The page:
If you are like most people, when you think about estate planning, you think about how you want your assets to be distributed after your death. While distributing your assets is undoubtedly one of the primary purposes – and perhaps even the primary purpose – of having an estate plan, it is by no means the only reason why it is important to have an estate plan in place.

Some of the other important reasons to prepare an estate plan include the following:

1. Appointing a Guardian for Your Minor Children

If you die before your children reach age 18, who will take care of them in your absence? If you do not make arrangements in your estate plan, the unfortunate reality under Texas law is that they may end up in foster care. To make sure you know and control who will take responsibility for raising your children should you no longer be around to do so, it is critical to appoint a guardian or consider an alternative to guardianship as part of the estate planning process.

2. Preserving Relationships Between Your Family Members

Whether it has to do with property, children or any of the other issues that can arise in the wake of an untimely death, without a clear plan to follow surviving family members will often end up in a dispute. While their dispute may not lead to litigation, emotionally-charged disagreements can often divide families and strain relationships to such an extent that things are never truly the same. By making sure you have a comprehensive estate plan that clearly communicates your final wishes, you can help your loved ones preserve their relationships and come together instead of creating new divides.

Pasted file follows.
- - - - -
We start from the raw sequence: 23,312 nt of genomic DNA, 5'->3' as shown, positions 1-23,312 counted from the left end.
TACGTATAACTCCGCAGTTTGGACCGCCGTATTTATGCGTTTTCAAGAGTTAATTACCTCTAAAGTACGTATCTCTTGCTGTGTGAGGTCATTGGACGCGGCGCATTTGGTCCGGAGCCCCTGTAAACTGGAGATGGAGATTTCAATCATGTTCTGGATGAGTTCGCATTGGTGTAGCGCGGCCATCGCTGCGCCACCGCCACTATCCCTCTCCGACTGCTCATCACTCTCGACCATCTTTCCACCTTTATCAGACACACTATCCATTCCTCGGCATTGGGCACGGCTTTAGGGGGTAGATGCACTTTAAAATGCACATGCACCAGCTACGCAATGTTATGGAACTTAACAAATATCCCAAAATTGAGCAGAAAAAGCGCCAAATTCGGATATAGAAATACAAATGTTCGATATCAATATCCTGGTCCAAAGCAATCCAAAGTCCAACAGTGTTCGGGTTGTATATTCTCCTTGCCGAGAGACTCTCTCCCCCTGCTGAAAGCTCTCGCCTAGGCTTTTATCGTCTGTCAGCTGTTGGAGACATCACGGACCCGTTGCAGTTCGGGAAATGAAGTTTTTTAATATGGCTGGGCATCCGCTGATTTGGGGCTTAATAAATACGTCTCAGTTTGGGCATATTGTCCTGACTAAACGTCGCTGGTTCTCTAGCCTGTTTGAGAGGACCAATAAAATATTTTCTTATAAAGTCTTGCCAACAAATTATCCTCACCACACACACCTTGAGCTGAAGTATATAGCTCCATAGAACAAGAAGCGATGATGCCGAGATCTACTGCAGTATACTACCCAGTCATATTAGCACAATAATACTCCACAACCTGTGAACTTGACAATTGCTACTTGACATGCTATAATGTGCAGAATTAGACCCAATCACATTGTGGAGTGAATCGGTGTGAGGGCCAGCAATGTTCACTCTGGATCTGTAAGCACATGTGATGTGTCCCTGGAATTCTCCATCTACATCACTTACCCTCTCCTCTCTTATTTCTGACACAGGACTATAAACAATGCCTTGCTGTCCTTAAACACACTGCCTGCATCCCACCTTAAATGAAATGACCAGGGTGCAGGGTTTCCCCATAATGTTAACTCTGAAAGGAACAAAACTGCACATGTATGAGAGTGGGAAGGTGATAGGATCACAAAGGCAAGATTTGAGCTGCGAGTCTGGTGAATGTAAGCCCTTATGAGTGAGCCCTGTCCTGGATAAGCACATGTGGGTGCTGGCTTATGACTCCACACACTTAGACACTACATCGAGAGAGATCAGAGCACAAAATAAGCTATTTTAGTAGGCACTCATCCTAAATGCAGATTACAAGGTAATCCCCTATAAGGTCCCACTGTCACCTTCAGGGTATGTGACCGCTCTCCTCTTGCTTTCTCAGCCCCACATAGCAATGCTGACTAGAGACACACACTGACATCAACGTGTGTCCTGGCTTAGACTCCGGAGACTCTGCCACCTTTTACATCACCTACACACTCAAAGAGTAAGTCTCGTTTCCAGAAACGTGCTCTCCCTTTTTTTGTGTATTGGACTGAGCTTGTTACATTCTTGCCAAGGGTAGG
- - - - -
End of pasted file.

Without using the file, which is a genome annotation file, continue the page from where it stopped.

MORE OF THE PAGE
3. Arranging for Payment of Funeral and Burial Expenses

Another example of the type of issue that can lead to rifts among family members is making arrangements for funeral and burial expenses. For a variety of reasons, family members often have very different ideas about how their loved ones’ funerals should be handled and what is an appropriate amount to spend to honor their loved ones and put them to rest. To protect your family members from having to make these difficult decisions, the best thing you can do is take the process out of their hands.

4. Paying Your Debts

If there is a chance that you will leave behind debts, your estate plan should provide for payment of these debts as well. Do you need a life insurance policy to protect your loved ones? Which assets should your executor use to satisfy your obligations? These are just two of the many questions you will need to answer with regard to paying your debts during the estate planning process.

Speak With an Estate Planning Attorney at Nordhaus Walpole PLLC

If you would like to speak with a lawyer about preparing or updating your estate plan, contact the law offices of Nordhaus Walpole PLLC for a free, confidential consultation. To schedule an appointment with one of our experienced McKinney estate planning lawyers, please call (214) 726-1450 or send us a message online today.